Regeneron requests EUA from the FDA for coronavirus treatment


Medical technicians work at a drive-through coronavirus disease (COVID-19) testing facility at the Regeneron Pharmaceuticals company’s Westchester campus in Tarrytown, New York, September 17, 2020.

Brendan McDermid | Reuters

Regeneron’s stock price rose over 4% in pre-market trade Thursday, as it submitted an “emergency use authorization” (EUA) request to the U.S. Food and Drug Administration for its Covid-19 antibody treatment.

Its “REGN-COV2” monoclonal antibody coronavirus therapy is what President Donald Trump took last week after being diagnosed with the coronavirus. He has since described it as a “cure.” 

The biotech company published a statement Wednesday noting that “if an EUA is granted the (U.S.) government has committed to making these doses available to the American people at no cost and would be responsible for their distribution.”

At this time, there are doses available for approximately 50,000 patients, Regeneron said, “and we expect to have doses available for 300,000 patients in total within the next few months.”

REGN-COV2 is a combination of two monoclonal antibodies and was “designed specifically to block infectivity” of the virus (SARS-CoV-2) that causes Covid-19.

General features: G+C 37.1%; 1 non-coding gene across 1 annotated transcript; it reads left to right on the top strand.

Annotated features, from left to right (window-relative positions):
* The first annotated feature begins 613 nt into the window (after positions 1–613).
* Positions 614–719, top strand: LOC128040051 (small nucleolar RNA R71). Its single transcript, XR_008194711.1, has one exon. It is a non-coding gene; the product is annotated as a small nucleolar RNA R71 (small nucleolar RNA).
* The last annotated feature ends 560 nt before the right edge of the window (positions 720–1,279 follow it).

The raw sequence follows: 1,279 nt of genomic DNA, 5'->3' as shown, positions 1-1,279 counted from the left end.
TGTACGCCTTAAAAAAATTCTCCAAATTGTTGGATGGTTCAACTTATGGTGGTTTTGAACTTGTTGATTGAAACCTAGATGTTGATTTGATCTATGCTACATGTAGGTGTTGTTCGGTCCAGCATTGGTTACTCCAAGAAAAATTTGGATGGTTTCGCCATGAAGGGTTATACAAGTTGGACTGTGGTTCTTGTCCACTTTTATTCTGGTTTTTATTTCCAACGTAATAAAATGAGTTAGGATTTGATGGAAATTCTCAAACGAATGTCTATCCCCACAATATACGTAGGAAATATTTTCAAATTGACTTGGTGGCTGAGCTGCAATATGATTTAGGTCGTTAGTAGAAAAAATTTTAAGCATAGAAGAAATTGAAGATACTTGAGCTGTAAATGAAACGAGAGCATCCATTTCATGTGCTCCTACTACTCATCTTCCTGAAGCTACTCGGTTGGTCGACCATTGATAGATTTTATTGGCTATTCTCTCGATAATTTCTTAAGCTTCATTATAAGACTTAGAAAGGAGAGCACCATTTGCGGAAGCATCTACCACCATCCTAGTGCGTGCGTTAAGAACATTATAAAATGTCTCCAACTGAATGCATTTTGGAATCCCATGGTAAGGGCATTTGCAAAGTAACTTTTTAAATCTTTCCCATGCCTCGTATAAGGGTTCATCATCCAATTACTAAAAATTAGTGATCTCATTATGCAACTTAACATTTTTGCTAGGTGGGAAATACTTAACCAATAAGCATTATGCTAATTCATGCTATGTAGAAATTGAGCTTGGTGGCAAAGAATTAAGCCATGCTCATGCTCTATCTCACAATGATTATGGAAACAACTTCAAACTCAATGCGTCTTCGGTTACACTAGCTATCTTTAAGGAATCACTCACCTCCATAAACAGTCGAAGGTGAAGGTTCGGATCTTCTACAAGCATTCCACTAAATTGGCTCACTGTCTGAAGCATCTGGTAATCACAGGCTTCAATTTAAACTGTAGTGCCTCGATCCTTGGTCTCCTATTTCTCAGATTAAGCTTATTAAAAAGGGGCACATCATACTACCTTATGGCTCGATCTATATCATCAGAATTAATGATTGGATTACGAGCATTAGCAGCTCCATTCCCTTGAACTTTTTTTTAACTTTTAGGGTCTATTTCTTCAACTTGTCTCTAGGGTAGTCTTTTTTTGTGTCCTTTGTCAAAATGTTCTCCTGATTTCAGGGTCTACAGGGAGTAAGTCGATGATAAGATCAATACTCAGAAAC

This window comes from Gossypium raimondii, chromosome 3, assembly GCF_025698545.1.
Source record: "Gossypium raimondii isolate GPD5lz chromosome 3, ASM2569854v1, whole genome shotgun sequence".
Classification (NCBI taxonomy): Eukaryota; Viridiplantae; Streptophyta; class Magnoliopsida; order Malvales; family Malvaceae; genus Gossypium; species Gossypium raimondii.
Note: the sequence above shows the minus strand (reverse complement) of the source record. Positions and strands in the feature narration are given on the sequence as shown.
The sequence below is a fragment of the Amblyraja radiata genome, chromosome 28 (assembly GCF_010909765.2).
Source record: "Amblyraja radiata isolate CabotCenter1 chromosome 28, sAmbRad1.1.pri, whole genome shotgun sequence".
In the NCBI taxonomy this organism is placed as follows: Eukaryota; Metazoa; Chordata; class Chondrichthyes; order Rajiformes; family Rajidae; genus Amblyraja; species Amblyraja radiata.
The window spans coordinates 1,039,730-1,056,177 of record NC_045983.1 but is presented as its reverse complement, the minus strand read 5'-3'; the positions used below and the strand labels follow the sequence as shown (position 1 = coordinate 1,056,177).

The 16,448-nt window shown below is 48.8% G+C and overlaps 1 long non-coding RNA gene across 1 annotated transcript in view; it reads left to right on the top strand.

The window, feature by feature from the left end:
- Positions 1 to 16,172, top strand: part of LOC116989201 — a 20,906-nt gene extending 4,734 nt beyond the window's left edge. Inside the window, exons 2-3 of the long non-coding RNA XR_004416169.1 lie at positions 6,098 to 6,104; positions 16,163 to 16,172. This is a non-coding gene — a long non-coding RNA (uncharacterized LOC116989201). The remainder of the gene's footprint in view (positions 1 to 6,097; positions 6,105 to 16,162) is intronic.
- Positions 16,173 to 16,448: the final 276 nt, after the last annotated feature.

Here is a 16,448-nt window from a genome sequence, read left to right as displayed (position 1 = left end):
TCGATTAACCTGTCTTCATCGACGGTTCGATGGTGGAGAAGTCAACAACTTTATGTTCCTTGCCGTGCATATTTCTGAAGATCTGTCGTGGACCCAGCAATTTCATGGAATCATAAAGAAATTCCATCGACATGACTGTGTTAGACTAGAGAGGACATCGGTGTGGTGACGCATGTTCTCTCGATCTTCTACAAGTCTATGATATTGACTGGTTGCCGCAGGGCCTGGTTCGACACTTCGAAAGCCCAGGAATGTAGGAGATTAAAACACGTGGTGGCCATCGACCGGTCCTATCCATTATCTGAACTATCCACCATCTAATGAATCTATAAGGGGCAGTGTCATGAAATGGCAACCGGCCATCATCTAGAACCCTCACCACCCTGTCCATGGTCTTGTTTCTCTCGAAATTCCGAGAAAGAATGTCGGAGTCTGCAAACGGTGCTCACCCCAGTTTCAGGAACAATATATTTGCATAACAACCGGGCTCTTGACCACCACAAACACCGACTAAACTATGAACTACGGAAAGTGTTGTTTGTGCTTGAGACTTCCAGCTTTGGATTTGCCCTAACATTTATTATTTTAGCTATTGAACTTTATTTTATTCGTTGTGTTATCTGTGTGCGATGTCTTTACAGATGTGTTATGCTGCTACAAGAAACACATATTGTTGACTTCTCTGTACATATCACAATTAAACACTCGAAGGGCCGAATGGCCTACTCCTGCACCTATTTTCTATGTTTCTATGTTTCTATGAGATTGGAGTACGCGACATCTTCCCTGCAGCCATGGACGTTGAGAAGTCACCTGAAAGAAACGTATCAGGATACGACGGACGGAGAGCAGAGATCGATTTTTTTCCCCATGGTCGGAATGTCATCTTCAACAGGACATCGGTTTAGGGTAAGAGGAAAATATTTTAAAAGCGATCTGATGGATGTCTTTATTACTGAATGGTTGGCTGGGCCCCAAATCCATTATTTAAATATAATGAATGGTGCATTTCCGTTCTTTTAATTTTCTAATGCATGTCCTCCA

Trump was given an 8 gram dose of the antibody cocktail early in the course of his Covid-19 infection, despite it not being authorized by the FDA. 

Regeneron said preclinical studies have shown that REGN-COV2 reduced the amount of virus and associated damage in the lungs of non-human primates. The company has recently partnered with Roche to increase the global supply of REGN-COV2, if approved.

“If REGNCOV2 proves safe and effective in clinical trials and regulatory approvals are granted, Regeneron will manufacture and distribute it in the U.S. (beyond the initial U.S. Government supply) and Roche will develop, manufacture and distribute it outside the U.S.,” the company said.



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